You’ve done a great job breaking out each site and cleanly labeling them but think about how the customer is going to be looking at the diagram. They are wanting to see that you’ve taken the time to accurately describe their network so for full credit here you’ll want to be sure that each of the three floors is represented. Couple of different ways you could do that visually or with text but right now it’s hard to know for sure which elements support which floor. The customer also has really specific port density requirements that they have given you so you’ll want to be sure that the devices you are recommending meet those requirements. Do you want to go with a single modular switch or does a more traditional tiered campus network make since at each site. Knowing that the third floor is a datacenter how should that play into what you are recommending? Take some time to go over the LabSim sections on network design and maybe do some independent research on campus network design to get a good idea of how you might want to approach this. In your resubmission be sure that I can see each floor of each location and that the port density is easy to see and understand.
10.1.1: Identify the problem to be solved.: In this element I’m looking to see that you have accommodated the client’s unique design requests for each site in the topology.
1. Honolulu should include a primary datacenter.
2. Hilo should include production database servers.
3. Lihue should have failover infrastructure with additional connections.
It looks like you are representing a majority of these specific requirements but it could be a little more obvious in your topology drawing. Think about if you needed to present this in your very first meeting with the customer and all you are able to go off of is this diagram. When the customer asks: “Where are the enterprise web servers at in your solution?” you’ll want to be able to point to a specific object in Honolulu per their requirements. Finding the right amount of detail in these topology diagrams takes some practice but at a minimum, you want to be sure that if a customer has taken the time to describe it as a requirements that you show it on the diagram. You’ve done well identifying the Lihue failover site and it’s fine to represent it as a separate location but specifically look into how you want to represent your databases in Hilo and web servers in Honolulu.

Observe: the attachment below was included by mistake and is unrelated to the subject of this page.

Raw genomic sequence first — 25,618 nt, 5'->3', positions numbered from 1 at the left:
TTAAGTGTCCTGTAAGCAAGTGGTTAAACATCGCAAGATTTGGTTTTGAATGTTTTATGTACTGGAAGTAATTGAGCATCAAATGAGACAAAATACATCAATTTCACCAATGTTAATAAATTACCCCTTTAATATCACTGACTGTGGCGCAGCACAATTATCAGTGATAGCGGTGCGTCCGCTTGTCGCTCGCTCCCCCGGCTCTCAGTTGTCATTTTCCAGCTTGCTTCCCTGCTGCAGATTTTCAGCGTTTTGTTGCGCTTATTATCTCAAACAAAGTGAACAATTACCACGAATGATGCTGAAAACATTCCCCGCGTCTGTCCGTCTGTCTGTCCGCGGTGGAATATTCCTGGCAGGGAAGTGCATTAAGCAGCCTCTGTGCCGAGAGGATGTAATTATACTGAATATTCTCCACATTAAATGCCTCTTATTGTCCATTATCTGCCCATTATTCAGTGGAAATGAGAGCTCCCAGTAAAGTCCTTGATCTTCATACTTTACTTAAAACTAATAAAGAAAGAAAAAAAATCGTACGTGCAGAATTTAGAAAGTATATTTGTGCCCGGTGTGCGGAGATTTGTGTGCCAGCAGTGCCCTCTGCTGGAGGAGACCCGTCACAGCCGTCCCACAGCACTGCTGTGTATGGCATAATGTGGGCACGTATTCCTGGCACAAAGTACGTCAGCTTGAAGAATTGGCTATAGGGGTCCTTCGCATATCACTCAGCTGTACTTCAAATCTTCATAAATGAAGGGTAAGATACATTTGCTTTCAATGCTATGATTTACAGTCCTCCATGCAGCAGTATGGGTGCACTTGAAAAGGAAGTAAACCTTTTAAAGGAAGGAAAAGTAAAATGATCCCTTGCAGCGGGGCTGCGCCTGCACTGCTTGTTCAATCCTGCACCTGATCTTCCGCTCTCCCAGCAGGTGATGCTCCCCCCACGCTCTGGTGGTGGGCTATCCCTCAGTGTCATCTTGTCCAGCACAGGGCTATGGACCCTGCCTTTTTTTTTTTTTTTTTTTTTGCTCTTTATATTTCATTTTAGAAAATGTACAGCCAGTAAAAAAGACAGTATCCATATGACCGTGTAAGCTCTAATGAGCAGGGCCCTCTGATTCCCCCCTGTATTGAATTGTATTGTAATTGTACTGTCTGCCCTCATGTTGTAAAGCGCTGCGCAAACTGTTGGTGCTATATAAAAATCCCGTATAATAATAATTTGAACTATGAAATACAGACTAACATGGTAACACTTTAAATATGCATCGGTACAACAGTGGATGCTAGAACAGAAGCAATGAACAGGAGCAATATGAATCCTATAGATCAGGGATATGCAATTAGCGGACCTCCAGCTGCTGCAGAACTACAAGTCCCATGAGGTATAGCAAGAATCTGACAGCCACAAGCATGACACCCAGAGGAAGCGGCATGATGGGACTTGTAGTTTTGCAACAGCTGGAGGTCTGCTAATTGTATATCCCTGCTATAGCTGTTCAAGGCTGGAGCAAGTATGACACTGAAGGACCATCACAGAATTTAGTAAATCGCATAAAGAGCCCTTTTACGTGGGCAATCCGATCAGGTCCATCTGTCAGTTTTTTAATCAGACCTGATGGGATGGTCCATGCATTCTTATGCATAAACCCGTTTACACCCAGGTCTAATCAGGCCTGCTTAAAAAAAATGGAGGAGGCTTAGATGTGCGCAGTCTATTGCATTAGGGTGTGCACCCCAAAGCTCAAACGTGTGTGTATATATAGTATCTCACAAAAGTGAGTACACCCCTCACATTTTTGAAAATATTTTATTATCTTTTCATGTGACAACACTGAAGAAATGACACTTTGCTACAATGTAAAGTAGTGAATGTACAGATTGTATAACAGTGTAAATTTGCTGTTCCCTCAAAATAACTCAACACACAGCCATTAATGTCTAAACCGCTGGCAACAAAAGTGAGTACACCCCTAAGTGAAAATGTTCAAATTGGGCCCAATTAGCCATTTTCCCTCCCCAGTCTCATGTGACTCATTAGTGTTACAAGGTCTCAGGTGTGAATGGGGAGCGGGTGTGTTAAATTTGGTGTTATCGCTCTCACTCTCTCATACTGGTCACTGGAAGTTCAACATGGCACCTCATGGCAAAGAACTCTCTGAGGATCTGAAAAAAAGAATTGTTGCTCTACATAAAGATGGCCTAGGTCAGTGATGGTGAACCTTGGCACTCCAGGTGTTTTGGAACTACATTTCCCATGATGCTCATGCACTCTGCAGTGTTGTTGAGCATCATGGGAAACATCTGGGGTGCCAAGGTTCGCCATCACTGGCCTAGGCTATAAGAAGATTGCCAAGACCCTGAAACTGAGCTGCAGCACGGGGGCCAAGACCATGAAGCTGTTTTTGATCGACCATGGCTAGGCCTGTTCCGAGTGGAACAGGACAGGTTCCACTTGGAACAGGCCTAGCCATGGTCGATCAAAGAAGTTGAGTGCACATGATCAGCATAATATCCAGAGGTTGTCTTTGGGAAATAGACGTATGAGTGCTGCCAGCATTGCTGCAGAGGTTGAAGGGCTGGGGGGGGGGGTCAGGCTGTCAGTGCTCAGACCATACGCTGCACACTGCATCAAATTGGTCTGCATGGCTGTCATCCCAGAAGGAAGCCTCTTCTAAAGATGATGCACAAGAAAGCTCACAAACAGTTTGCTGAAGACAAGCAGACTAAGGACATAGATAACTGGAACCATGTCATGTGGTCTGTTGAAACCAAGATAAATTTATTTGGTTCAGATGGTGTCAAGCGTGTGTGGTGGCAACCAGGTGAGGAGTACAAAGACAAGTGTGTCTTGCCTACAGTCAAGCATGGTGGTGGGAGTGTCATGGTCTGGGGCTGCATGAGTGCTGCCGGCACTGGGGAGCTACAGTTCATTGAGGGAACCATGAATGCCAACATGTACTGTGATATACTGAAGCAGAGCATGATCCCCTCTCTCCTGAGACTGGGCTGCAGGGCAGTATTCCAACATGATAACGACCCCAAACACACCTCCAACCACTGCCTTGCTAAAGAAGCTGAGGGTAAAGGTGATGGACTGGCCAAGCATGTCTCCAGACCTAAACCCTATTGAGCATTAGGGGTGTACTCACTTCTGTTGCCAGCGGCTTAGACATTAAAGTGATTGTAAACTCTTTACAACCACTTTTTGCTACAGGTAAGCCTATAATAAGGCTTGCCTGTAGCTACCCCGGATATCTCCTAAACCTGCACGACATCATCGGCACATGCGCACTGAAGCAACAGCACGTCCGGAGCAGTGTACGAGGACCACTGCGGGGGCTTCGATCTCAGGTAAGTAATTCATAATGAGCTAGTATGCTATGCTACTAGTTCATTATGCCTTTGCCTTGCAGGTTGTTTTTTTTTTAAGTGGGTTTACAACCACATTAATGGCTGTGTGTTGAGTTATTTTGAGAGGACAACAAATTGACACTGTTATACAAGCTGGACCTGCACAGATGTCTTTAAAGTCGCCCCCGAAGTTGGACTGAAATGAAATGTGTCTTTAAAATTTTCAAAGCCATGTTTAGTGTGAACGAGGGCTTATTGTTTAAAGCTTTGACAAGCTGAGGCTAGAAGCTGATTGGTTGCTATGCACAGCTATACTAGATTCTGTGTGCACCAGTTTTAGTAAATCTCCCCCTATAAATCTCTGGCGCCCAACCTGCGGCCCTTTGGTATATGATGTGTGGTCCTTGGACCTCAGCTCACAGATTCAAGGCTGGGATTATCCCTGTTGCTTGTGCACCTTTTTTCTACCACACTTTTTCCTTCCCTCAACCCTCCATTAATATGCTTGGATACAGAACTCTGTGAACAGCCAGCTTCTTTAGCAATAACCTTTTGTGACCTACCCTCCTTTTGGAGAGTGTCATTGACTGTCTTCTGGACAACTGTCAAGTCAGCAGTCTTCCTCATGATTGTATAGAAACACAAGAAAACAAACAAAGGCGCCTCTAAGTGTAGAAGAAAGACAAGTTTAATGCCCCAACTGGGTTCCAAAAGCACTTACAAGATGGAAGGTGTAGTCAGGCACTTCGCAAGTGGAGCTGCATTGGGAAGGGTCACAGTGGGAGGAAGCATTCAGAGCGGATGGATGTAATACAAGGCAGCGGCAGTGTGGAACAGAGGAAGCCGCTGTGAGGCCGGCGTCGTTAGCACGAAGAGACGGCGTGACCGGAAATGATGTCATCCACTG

10.1.2: Gather project requirements to meet stakeholder needs.: In this grading element, I want to see that the client’s requirement of 75 Mbps throughput to the internet is met. I am also looking to see how well defined the WAN solutions are in your proposed topology.
You’ve got a good platform to build on in your resubmission for this section because you’ve got your WAN links identified. For full credit, you know that the customer has given you a requirement that the internet connections should be a minimum of 75Mbps bandwidth so you’ll want to be sure that you chose a technology that supports this bandwidth and mark the specific bandwidth you are recommending on the topology diagram. You also know that the customer wants failover in Lihue so you’ll have some amount of replication traffic. As a network engineer, you don’t need to implement replication but when a customer has these kinds of requirements it should be an indicator that you need to somehow provide for a secure WAN technology. You can do secure WAN in one of two ways through IPSEC tunnels or through private WAN technologies. Do a little exploration on WAN technologies and revise your solution to account for these requirements it’s completely fine to purpose both a public internet WAN and a private WAN going to different areas of the network.